St. Mawes


Published in The History of Parliament: the House of Commons 1558-1603, ed. P.W. Hasler, 1981
Available from Boydell and Brewer


20 Apr. 1572ROLAND HYNDE
3 Nov. 1588JOHN POTTS
19 Sept. 1597RICHARD SAYER
1 Oct. 1601RALPH HARE

Main Article

It is not known how St. Mawes came to return Members for the 1563 Parliament. Oliver Carminowe and Edmund Sexton, along with MPs from five other boroughs, were requested (22 Jan. 1563) to produce letters patent justifying their presence in the House. Whether they did or not is unknown.1 Possibly the 2nd Earl of Bedford had a hand in the matter. He was certainly behind the return of Oliver Carminowe, one of his servants, to the 1563 Parliament. This is the only clear example of Bedford influence, although it is possible that the junior 1584 MP, Christopher Southouse, about whom little is known, owed his return to Bedford. It is interesting to note that only three local men sat for St. Mawes during this period: Oliver Carminowe (already seen to be a Bedford nominee), and the two returned in 1597, Richard Sayer and Michael Vivian. Court connexions were responsible for the majority of the rest. Edmund Sexton (1563) was evidently at a later date known to Sir Walter Mildmay, who might have intervened on his behalf with his associate, the Earl of Bedford. Israel Amyce (1571), son of a radical protestant and later known to Burghley, Roland Hynde (1572), a relative of Bedford’s friends the Drurys, and Geoffrey Gates (1572), a nephew of Francis Walsingham and known to Burghley, would all have been acceptable to Bedford. William Fleetwood I (1571), recorder of London, and his son-in-law Thomas Chaloner (1586), a Buckinghamshire county landowner, were reliant on Burghley for their returns. William Onslow (1584), a minor legal official in London, was a close neighbour and brother-in-law of William Killigrew, whose direct influence or intervention with Burghley probably brought about his return. Sampson Lennard (1586) no doubt was returned by Burghley as he had been for his other parliamentary constituencies. John Potts (1589) and Nicholas Fuller (1593), a London lawyer, have no obvious patrons at St. Mawes. Henry Vincent (1593) has not been positively identified, but if he is assumed to be the Henry Vincent of Barnack, Northamptonshire, his return for St. Mawes may be explained by his father’s connexion with Burghley. Walter Cope (1589), who held an office in the court of wards, and Ralph Hare (1601), an Inner Temple lawyer, were dependent on Cecil influence for their returns. Robert Killigrew no doubt relied on his family’s local influence when he obtained the junior seat in 1601.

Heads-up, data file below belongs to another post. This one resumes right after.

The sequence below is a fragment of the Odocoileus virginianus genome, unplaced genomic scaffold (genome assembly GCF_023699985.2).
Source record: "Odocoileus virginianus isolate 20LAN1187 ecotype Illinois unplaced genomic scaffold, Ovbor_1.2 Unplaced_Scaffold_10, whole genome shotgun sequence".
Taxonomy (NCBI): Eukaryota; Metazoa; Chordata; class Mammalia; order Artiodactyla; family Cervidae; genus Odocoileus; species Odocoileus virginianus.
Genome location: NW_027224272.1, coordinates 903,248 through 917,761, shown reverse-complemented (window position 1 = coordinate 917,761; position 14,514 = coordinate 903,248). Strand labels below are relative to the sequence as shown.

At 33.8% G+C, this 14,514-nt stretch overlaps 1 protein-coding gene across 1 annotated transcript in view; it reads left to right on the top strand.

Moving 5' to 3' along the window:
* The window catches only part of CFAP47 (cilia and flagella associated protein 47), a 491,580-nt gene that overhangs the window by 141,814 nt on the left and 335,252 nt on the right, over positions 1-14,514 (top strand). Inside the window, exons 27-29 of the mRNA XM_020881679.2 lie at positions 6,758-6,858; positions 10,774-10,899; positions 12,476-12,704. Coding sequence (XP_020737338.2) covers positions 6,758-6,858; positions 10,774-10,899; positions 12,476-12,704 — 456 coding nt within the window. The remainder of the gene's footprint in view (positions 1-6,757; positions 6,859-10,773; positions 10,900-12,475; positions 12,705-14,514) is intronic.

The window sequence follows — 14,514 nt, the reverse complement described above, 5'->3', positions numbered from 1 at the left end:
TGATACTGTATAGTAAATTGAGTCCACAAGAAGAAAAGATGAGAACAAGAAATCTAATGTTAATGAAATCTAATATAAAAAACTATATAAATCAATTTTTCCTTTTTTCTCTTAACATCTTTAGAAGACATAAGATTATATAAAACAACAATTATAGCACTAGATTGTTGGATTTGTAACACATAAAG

In 1584 the return was made out at Lostwithiel, the administrative centre of the duchy of Cornwall. This had not been an uncommon practice in the second half of the fifteenth century. In 1478 for example, all the returns for the Cornish boroughs were made out in Lostwithiel. The returns for 1586 and 1598 are missing but it would seem probable that, at least from 1589 onwards, St. Mawes conformed to the current Cornish practice of making a separate return for each of its Members. Furthermore in 1589, as at Helston, the returns are unusual, in that they are made out between the ‘mayor’ and inhabitants on the one part and the Member chosen on the other part; the sheriff is not mentioned. The 1601 election produced a different irregularity: the return, which mentions only the burgesses, but not the ‘mayor’ or portreeve, is endorsed by the sheriff with the remark ‘I have sealed the counterpart of this indenture and have allowed of this’.2

Author: W.J.J.


  • 1. SP 12/27 no. 23; CJ, i. 63.
  • 2. C219/17/3, nos. 15-20; 29/19; 31/30, 31; 34/243.